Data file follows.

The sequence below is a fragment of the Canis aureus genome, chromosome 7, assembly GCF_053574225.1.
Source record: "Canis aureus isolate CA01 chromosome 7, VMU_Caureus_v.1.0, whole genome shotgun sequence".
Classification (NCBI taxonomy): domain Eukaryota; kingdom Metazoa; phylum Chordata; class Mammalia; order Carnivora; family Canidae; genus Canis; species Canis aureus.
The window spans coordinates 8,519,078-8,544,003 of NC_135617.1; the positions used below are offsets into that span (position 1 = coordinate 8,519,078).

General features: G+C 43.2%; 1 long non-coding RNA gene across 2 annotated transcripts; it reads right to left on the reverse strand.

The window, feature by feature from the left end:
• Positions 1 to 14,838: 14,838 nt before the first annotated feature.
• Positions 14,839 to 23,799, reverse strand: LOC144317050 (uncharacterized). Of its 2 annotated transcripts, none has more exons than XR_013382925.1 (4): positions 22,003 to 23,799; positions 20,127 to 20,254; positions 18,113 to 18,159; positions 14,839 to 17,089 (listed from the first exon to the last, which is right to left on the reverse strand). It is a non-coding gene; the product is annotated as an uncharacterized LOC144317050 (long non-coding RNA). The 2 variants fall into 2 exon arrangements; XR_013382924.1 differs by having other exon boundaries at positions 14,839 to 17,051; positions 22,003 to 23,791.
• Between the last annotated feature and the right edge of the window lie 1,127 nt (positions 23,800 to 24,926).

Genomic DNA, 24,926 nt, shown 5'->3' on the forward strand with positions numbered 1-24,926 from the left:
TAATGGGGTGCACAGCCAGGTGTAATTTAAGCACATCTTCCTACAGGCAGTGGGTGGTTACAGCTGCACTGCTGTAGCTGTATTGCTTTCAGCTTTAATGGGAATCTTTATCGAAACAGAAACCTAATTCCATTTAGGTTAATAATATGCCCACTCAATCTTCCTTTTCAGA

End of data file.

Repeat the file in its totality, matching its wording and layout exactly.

The sequence below is a fragment of the Canis aureus genome, chromosome 7, assembly GCF_053574225.1.
Source record: "Canis aureus isolate CA01 chromosome 7, VMU_Caureus_v.1.0, whole genome shotgun sequence".
Classification (NCBI taxonomy): domain Eukaryota; kingdom Metazoa; phylum Chordata; class Mammalia; order Carnivora; family Canidae; genus Canis; species Canis aureus.
The window spans coordinates 8,519,078-8,544,003 of NC_135617.1; the positions used below are offsets into that span (position 1 = coordinate 8,519,078).

General features: G+C 43.2%; 1 long non-coding RNA gene across 2 annotated transcripts; it reads right to left on the reverse strand.

The window, feature by feature from the left end:
• Positions 1 to 14,838: 14,838 nt before the first annotated feature.
• Positions 14,839 to 23,799, reverse strand: LOC144317050 (uncharacterized). Of its 2 annotated transcripts, none has more exons than XR_013382925.1 (4): positions 22,003 to 23,799; positions 20,127 to 20,254; positions 18,113 to 18,159; positions 14,839 to 17,089 (listed from the first exon to the last, which is right to left on the reverse strand). It is a non-coding gene; the product is annotated as an uncharacterized LOC144317050 (long non-coding RNA). The 2 variants fall into 2 exon arrangements; XR_013382924.1 differs by having other exon boundaries at positions 14,839 to 17,051; positions 22,003 to 23,791.
• Between the last annotated feature and the right edge of the window lie 1,127 nt (positions 23,800 to 24,926).

Genomic DNA, 24,926 nt, shown 5'->3' on the forward strand with positions numbered 1-24,926 from the left:
TAATGGGGTGCACAGCCAGGTGTAATTTAAGCACATCTTCCTACAGGCAGTGGGTGGTTACAGCTGCACTGCTGTAGCTGTATTGCTTTCAGCTTTAATGGGAATCTTTATCGAAACAGAAACCTAATTCCATTTAGGTTAATAATATGCCCACTCAATCTTCCTTTTCAGA